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German Police Conduct Raid in Hunt for Red Army Fugitives

WorldEuropeGerman Police Conduct Raid in Hunt for Red Army Fugitives

The German police conducted a raid in Berlin on Sunday in their longtime search for three fugitives connected to the Red Army Faction, originally known as the Baader-Meinhof gang, Germany’s most infamous postwar terrorist group.

The police arrested one of the three last week. That woman, Daniela Klette, had been on the run for decades, and was found in Berlin. The police were seeking two accomplices, Ernst-Volker Staub and Burkhard Garweg.

But Mr. Staub and Mr. Gaweg were not among the 10 people arrested in Sunday’s raid in the trendy Berlin district of Friedrichshain. All were released on Sunday after the police were able to confirm their identities.

The Red Army Faction, was Germany’s most infamous postwar terrorist group. Ms. Klette, who evaded the police for decades, was wanted in connection with the bombing of a prison in 1993.

During their time in hiding, the police say, Ms. Klette, Mr. Staub and Mr. Garweg committed at least 13 violent robberies, netting them about two million euros, or about $2.1 million.

Ms. Klette’s arrest last week made national headlines not only because of the criminal group’s sensational past, but also because that she had been living practically in plain sight. Under the name Claudia Ivone, Ms. Klette lived in an apartment in the popular Berlin district of Kreuzberg. The now 65-year-old fugitive had been active in a group practicing the Brazilian martial art of capoeira and in a local Afro-Brazilian society, even participating in a popular Berlin street festival and being photographed there.

Security experts have raised questions over the effectiveness of the German authorities’ approach to hunting for fugitives, after it emerged that an investigative reporter, assisting a German podcast, was able to easily identify Ms. Klette last year using publicly available facial recognition tools.

In her apartment, Ms. Klette had been hiding a grenade and rocket launcher as well as a machine gun, the police later said.

During Sunday’s arrests, shots were fired by security forces, the police said, but no one was injured.

A day earlier, the authorities had published photographs they believed to be of Mr. Staub and Mr. Garweg that appeared to have been taken in recent years.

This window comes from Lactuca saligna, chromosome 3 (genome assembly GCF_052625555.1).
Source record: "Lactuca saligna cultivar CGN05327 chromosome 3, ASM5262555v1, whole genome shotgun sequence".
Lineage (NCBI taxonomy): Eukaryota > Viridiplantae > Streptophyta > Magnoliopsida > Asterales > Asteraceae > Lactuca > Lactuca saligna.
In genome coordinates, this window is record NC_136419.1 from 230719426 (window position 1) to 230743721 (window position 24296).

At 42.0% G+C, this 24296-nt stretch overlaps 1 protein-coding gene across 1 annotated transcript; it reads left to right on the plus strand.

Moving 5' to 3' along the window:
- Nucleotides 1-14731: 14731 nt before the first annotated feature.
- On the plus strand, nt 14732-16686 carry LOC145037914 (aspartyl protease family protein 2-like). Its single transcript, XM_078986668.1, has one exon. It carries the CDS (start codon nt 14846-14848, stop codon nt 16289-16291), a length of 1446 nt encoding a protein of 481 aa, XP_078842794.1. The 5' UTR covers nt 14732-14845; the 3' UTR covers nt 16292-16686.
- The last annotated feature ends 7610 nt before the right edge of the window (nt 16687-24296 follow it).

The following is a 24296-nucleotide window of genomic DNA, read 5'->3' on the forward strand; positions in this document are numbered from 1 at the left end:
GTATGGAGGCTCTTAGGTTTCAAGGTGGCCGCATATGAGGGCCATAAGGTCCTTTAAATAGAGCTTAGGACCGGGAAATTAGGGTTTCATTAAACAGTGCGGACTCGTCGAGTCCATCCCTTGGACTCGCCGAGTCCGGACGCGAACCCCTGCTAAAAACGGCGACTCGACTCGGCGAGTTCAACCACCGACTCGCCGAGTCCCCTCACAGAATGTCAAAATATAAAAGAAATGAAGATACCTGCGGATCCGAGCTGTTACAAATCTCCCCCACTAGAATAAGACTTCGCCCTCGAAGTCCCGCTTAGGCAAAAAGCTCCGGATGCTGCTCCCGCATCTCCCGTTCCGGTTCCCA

According to the German news agency DPA, some 130 police officers and an armored vehicle took part in the operation, the news agency said.

In recent weeks, the prosecutor leading the search had recently begun another public appeal to find the trio, whom the news media has taken to calling the R.A.F. pensioners. A state prosecutor appeared on Germany’s version of “America’s Most Wanted” to remind people of the search and the fact that there was a reward of 150,000 euros.

The Red Army Faction was active from 1970 until the 1990s and included separate cells whose attacks on the state spanned decades, ultimately leading to the deaths of 33 people. Members followed a Marxist-Leninist ideology and targeted American and capitalist interests in West Germany.

Ms. Klette was 18 when several of the group’s original members died in a suicide pact in a high-security prison in 1977. She, Mr. Staub and Mr. Garweg were part of the third generation of the group, which is thought to have included about 25 active members and hundreds of supporters.

The police say it remains unclear whether the trio had been together until Ms. Klette’s arrest. It was more likely that they only came together to commit crimes, a spokesman for the responsible public prosecutor’s office in Lower Saxony said last week.

Ms. Klette is believed to have played a role in the bombing of a newly built section of a prison in Hesse, which did not lead to injuries or death but caused roughly 80 million Deutschmarks, then about $45 million, in damage.

The authorities say they believe that it was just a year later that Ms. Klette, Mr. Staub and Mr. Garweg started robbing supermarkets at gunpoint.

The Red Army Faction disbanded in 1998.

Christopher F. Schuetze contributed reporting from Berlin.

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